Michael Strand, visual arts chair, has been invited to serve on a panel of renowned American craft-based artists for a global webcast, titled “Symposium: Nation Building: Craft and Contemporary American Culture,” hosted by the Renwick Gallery of American Art at the Smithsonian Institution. Strand’s session will air on Friday, Nov. 9, at approximately 10:30 a.m. at http://americanart.si.edu/multimedia/webcasts/archive/2012/nationbuilding/welcome.
According to the Smithsonian American Art Museum’s website, “the symposium will examine craft’s increasingly urgent role within contemporary American culture … The program seeks to broaden the dialogue surrounding craft’s recent histories, and to articulate rapid changes to the field since the beginning of the current century.”
Senior and emerging scholars will present research pertaining to the following themes: the politics of craft within the museum, new directions in technology and education, craft at war, converging practices in craft and contemporary art, changing aesthetics, craft’s role in industry and the burgeoning do-it-yourself movement.
“I am honored to be invited and included in this important and defining conversation about the future of craft-based arts in America,” Strand said. “The symposium has managed to gather together some of the best thinkers and makers in the world to explore this important topic. As someone who works very closely with students on community-based projects, this is also a terrific opportunity to continue to build bridges of opportunity for the visual arts program at NDSU.”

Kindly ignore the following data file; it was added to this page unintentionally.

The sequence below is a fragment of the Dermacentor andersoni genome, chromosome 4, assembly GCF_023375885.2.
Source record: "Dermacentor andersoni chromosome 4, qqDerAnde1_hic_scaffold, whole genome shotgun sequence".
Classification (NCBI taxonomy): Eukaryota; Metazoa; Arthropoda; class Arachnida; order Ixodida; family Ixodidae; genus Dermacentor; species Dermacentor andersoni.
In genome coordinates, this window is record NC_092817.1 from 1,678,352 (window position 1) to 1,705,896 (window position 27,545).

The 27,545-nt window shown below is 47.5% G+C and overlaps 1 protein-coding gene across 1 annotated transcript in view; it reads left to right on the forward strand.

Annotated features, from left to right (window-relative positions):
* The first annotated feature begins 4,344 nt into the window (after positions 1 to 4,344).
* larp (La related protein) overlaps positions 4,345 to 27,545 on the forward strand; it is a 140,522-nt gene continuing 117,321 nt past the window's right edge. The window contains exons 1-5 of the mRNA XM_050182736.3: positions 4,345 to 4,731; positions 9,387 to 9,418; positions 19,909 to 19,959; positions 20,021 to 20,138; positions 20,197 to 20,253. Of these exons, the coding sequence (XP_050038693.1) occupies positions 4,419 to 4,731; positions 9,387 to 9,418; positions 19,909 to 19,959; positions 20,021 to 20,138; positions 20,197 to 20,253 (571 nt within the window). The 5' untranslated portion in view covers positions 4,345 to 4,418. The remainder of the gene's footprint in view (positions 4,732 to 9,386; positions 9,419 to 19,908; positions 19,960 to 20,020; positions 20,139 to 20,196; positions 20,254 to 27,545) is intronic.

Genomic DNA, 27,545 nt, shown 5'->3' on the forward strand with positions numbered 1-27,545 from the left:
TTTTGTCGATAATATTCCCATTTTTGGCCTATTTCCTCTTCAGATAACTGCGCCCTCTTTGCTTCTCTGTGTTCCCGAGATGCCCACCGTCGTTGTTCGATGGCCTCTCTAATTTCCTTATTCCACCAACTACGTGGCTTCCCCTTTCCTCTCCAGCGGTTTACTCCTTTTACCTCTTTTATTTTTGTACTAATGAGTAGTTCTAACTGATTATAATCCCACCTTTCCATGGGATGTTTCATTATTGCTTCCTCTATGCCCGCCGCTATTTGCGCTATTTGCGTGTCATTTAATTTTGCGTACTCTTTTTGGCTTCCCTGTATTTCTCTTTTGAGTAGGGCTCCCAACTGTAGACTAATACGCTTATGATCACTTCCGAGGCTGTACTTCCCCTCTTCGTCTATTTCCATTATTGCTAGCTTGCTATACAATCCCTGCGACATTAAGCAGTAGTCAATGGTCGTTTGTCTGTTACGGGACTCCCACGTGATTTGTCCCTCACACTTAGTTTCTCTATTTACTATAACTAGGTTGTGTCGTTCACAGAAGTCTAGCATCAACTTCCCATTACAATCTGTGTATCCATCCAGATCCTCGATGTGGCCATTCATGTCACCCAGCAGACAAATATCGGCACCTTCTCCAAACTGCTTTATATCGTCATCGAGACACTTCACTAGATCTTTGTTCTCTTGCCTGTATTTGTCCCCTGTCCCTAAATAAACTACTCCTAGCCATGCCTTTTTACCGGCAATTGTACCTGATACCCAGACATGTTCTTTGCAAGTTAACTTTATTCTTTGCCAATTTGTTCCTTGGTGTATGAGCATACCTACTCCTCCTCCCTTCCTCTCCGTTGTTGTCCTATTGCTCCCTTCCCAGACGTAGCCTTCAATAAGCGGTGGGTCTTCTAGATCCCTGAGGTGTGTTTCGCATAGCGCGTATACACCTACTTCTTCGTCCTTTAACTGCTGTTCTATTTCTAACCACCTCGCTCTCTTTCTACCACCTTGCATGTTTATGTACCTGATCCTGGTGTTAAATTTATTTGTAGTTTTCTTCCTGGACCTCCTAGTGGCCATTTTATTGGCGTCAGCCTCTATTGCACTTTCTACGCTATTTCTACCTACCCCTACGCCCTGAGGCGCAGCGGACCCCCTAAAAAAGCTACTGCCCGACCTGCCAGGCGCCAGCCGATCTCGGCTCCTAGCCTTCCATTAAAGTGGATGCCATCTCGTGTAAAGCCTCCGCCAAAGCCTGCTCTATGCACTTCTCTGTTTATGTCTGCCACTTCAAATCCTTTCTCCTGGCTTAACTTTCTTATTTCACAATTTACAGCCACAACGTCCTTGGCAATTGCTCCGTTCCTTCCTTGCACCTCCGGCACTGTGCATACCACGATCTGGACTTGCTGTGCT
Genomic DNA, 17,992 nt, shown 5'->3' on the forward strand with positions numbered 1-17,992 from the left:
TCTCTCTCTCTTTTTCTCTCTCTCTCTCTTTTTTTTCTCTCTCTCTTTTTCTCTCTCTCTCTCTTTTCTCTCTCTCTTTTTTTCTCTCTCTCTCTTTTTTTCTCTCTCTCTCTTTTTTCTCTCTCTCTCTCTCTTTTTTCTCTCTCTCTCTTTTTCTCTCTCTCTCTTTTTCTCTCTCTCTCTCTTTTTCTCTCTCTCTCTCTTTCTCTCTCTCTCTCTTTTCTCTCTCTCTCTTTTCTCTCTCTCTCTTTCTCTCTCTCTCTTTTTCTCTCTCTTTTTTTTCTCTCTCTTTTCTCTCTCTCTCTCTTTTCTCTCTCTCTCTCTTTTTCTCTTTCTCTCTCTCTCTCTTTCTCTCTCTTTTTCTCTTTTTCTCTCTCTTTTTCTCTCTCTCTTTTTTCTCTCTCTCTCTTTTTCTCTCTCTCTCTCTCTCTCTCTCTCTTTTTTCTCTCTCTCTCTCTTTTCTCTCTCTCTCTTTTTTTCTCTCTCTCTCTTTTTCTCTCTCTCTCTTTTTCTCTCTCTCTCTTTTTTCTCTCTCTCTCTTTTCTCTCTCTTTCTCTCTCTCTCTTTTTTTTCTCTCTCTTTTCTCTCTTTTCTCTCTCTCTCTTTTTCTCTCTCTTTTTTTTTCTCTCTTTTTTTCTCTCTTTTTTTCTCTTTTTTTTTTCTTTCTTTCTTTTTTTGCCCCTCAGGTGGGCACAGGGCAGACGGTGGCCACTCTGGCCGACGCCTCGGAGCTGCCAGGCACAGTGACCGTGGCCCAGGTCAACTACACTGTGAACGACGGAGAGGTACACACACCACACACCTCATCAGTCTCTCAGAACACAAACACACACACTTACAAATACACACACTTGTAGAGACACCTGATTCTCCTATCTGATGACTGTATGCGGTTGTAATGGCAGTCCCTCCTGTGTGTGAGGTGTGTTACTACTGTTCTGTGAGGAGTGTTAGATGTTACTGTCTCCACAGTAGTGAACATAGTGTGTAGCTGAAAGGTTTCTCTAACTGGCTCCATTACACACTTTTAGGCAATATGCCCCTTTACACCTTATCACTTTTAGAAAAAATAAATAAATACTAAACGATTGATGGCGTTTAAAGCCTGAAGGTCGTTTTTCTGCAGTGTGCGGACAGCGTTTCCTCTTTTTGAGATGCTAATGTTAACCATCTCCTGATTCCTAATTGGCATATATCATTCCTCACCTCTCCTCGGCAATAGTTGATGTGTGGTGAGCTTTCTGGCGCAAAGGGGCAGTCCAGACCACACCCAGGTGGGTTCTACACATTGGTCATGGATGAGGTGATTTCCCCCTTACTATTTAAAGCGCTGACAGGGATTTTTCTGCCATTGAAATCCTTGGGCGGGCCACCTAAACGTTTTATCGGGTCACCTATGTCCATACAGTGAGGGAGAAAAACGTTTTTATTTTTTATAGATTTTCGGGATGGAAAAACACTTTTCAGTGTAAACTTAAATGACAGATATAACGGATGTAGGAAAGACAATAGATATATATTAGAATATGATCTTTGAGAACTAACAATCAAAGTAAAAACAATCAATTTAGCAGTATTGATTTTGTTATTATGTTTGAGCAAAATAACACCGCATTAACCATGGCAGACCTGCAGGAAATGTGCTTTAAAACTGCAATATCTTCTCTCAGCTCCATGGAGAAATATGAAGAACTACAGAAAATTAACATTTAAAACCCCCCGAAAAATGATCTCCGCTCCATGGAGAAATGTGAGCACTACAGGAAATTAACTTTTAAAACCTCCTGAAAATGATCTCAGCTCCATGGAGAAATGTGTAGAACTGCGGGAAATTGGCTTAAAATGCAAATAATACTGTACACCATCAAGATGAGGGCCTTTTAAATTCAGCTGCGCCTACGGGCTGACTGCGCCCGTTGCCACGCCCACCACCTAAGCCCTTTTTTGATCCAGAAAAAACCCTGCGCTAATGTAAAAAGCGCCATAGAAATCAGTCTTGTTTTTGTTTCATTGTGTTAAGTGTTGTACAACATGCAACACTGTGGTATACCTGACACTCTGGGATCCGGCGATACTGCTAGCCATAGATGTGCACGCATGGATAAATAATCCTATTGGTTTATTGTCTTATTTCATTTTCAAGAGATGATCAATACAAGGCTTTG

Strand’s invitation follows a recent citation and review of his current artistic practice in the Yale University Press, Smithsonian publication, “40 under 40: Craft Futures,” written by Nicholas Bell, curator of the Renwick Gallery of American Art.
Strand’s participation in the symposium is funded by the Renwick Gallery of American Art at the Smithsonian and through a grant from the NDSU Division of Fine Arts.
NDSU is recognized as one of the nation’s top 108 public and private universities by the Carnegie Commission on Higher Education.